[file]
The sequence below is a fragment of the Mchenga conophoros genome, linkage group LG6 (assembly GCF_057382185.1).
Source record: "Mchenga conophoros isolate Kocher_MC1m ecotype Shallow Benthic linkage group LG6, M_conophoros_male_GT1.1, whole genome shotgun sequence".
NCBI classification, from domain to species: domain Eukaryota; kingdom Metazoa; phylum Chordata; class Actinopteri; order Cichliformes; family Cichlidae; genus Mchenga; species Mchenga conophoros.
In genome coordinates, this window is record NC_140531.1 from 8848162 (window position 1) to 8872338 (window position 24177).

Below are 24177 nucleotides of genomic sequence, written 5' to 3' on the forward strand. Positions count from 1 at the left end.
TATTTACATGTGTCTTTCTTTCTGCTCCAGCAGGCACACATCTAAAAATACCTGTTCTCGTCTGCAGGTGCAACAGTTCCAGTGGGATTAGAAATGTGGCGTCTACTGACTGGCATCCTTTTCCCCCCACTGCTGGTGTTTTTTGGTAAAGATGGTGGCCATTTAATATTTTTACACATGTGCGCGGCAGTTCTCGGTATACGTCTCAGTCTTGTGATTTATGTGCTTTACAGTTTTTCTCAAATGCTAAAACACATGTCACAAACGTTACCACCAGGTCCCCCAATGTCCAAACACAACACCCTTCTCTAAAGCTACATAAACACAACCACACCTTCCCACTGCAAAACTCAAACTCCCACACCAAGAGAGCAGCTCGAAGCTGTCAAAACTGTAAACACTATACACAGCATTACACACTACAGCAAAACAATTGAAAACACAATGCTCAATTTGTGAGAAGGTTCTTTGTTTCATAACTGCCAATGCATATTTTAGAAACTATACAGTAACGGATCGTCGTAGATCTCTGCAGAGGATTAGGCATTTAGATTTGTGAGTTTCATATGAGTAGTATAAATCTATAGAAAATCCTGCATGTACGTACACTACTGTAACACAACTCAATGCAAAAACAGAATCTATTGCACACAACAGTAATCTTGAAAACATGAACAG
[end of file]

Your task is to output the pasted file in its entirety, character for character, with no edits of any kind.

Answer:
The sequence below is a fragment of the Mchenga conophoros genome, linkage group LG6 (assembly GCF_057382185.1).
Source record: "Mchenga conophoros isolate Kocher_MC1m ecotype Shallow Benthic linkage group LG6, M_conophoros_male_GT1.1, whole genome shotgun sequence".
NCBI classification, from domain to species: domain Eukaryota; kingdom Metazoa; phylum Chordata; class Actinopteri; order Cichliformes; family Cichlidae; genus Mchenga; species Mchenga conophoros.
In genome coordinates, this window is record NC_140531.1 from 8848162 (window position 1) to 8872338 (window position 24177).

Below are 24177 nucleotides of genomic sequence, written 5' to 3' on the forward strand. Positions count from 1 at the left end.
TATTTACATGTGTCTTTCTTTCTGCTCCAGCAGGCACACATCTAAAAATACCTGTTCTCGTCTGCAGGTGCAACAGTTCCAGTGGGATTAGAAATGTGGCGTCTACTGACTGGCATCCTTTTCCCCCCACTGCTGGTGTTTTTTGGTAAAGATGGTGGCCATTTAATATTTTTACACATGTGCGCGGCAGTTCTCGGTATACGTCTCAGTCTTGTGATTTATGTGCTTTACAGTTTTTCTCAAATGCTAAAACACATGTCACAAACGTTACCACCAGGTCCCCCAATGTCCAAACACAACACCCTTCTCTAAAGCTACATAAACACAACCACACCTTCCCACTGCAAAACTCAAACTCCCACACCAAGAGAGCAGCTCGAAGCTGTCAAAACTGTAAACACTATACACAGCATTACACACTACAGCAAAACAATTGAAAACACAATGCTCAATTTGTGAGAAGGTTCTTTGTTTCATAACTGCCAATGCATATTTTAGAAACTATACAGTAACGGATCGTCGTAGATCTCTGCAGAGGATTAGGCATTTAGATTTGTGAGTTTCATATGAGTAGTATAAATCTATAGAAAATCCTGCATGTACGTACACTACTGTAACACAACTCAATGCAAAAACAGAATCTATTGCACACAACAGTAATCTTGAAAACATGAACAG